He turned professional on 29 April 1965,[1] after 80 wins as an amateur.[8] He joined Solo-Superia under Rik van Looy. One of the other riders was Jean van Buggenhout, who became his manager.[3] His first win was at Vilvoorde on 11 May. He came second to Walter Godefroot in the national championship and was picked for the national team for the world championship near San Sebastian, Spain. The race was won by Tom Simpson. Simpson rode normally for Peugeot and Merckx moved there the following year after nine wins with Solo.[1] There he won the first of seven editions of Milan – San Remo[12] still aged 20.

In 1967 he repeated his 1966 Milan – San Remo success and also won La Flèche Wallonne. His first grand tour was the 1967 Giro d'Italia, in which he won two stages and finished ninth. Later that year he out-sprinted Jan Janssen and the Spaniard Ramon Saez to become world professional champion at Heerlen, Netherlands.[12][13] Merckx was earning 125,000 Belgian francs a year when he won the championship (approx €25,000 at 2012 values). He didn't buy his first car until he had been a professional for three years.[10]

Move to Italy[edit]

At Peugeot, Merckx had to pay for his wheels and tyres.[10] In 1968 he moved to the Italian Faema team.[1][14] The Italian coffee machine company had returned to sponsorship, having backed teams led by van Looy and others in the past.[14] Coca-Cola offered Merckx a million Belgian francs (US$20,000 not adjusted for inflation) to ride in 1968, van Buggenhout urged him to accept, but Merckx refused believing himself not strong enough to ride both the Giro – which was important to Faema – and the Tour – which wasn't.[15][n 2]

Merckx won Paris–Roubaix and started his domination of the grands tours by becoming the first Belgian to win the Giro d'Italia in 1968.[16] He did this another four times, equalling the record of five by Alfredo Binda and Fausto Coppi.

In 1969, he first won Paris–Nice. In the time trial, he overtook the five-time Tour de France winner, Jacques Anquetil,[17] who for 15 years had been the world's best time-triallist. Merckx won Milan–San Remo, the Tour of Flanders and Liège–Bastogne–Liège.

During the 1969 Giro d'Italia, he was found to have used drugs and was disqualified.[8] (See below – Doping)

Tour de France[edit]

A green field with the words "Coupe du monde".
Velodrome Eddy Merckx at Mourenx. Named in his honour in 1999.

1969 Tour de France[edit]

The 1969 Tour de France was the first which Merckx won,[12] even though he was almost deprived of it by a doctor in Lille who found abnormalities in his heart rhythm.[18] Merckx was cleared to start after medical colleagues said the hearts of endurance athletes were often unusual.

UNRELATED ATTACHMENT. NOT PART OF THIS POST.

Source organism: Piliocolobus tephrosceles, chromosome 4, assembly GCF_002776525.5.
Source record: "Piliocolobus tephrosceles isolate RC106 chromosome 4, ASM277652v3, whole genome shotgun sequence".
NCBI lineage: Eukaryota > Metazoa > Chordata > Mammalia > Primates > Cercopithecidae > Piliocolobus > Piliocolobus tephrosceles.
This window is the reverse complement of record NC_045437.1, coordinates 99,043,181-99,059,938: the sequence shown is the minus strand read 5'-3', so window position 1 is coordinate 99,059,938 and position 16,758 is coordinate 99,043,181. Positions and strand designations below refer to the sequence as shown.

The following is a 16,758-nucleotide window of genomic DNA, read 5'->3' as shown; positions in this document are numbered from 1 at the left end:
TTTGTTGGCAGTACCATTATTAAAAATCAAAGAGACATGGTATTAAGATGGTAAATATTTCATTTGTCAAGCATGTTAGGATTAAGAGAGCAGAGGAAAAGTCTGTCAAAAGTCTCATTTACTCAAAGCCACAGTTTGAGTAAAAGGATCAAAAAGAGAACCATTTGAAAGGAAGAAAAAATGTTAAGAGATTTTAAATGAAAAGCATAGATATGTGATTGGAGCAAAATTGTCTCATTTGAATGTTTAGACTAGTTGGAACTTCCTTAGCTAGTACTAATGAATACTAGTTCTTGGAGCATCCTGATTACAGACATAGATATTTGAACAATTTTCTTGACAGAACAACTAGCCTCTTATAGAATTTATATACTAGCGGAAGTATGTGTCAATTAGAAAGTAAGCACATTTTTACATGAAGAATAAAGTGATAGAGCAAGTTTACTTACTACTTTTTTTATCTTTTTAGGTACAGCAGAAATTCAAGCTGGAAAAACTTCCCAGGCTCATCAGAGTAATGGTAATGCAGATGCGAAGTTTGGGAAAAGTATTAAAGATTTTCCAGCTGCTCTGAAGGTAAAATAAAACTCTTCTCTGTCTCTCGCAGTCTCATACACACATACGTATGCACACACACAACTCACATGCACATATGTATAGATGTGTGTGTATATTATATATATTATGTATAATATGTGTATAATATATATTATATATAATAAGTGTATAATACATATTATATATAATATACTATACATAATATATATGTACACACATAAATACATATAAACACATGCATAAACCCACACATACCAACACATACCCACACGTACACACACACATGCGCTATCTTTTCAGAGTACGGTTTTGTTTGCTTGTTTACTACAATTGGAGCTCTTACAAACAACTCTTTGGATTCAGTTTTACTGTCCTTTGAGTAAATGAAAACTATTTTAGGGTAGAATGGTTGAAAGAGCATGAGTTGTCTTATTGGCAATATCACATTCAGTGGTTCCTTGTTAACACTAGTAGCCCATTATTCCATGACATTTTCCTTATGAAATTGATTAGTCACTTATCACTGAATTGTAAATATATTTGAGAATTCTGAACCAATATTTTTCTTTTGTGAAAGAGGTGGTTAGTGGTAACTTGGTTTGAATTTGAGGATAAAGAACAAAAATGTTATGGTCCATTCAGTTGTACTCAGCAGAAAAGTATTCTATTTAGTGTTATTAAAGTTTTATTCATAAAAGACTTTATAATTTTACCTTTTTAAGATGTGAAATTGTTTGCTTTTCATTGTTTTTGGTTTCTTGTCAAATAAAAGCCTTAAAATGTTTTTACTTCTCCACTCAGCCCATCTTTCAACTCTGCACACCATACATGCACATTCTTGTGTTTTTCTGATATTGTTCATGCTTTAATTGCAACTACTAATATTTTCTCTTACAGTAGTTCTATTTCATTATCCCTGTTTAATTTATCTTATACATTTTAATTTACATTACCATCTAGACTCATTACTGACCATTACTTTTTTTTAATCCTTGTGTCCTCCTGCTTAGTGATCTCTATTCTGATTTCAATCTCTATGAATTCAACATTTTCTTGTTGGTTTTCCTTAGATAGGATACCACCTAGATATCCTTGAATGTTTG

Merckx won the 17th stage, over four cols from Luchon to Mourenx[n 3] by eight minutes after riding alone for 140 km.[12] He climbed the col du Tourmalet in a small group including Roger Pingeon and Raymond Poulidor, having dropped Felice Gimondi. On the final bend to the summit, Merckx attacked and opened a few seconds. By the foot of the col d'Aubisque he had more than a minute and by the top eight minutes. He maintained the pace for the remaining 70 km to Mourenx, an industrial town near Pau.

He won the general classification (yellow jersey), points classification (green jersey) and the mountains classification. No other rider has achieved this triple in the Tour de France, and only Tony Rominger and Laurent Jalabert have matched it in any grand tour.[n 4] Merckx also won the combination classification and the combativity award. Merckx led the race from stage six to twenty-two. His 17-minute 54 second margin of victory over second-placed Roger Pingeon has never been matched since. It was the first time a Belgian had won the Tour since Sylvère Maes 30 years earlier, and Merckx became a national hero.

1970 Tour de France[edit]

In the 1970 Tour de France, Merckx took the yellow jersey in the prologue, thrashing his bike. As the previous year he let the yellow jersey pass to a teammate, this time Italo Zilioli, taking it back after seven stages at Valenciennes. He won the prologue, in road stages, the final time trial and on Mont Ventoux. There he pushed himself so hard that he collapsed while talking to journalists, saying "No, it's impossible!"[19] He was carried to an ambulance for oxygen.[12] His eight stages equalled the record set in 1930 by Charles Pélissier.[20] He won the mountains classification and finished second in the sprinter's classification. He won by 12m 41s over Joop Zoetemelk.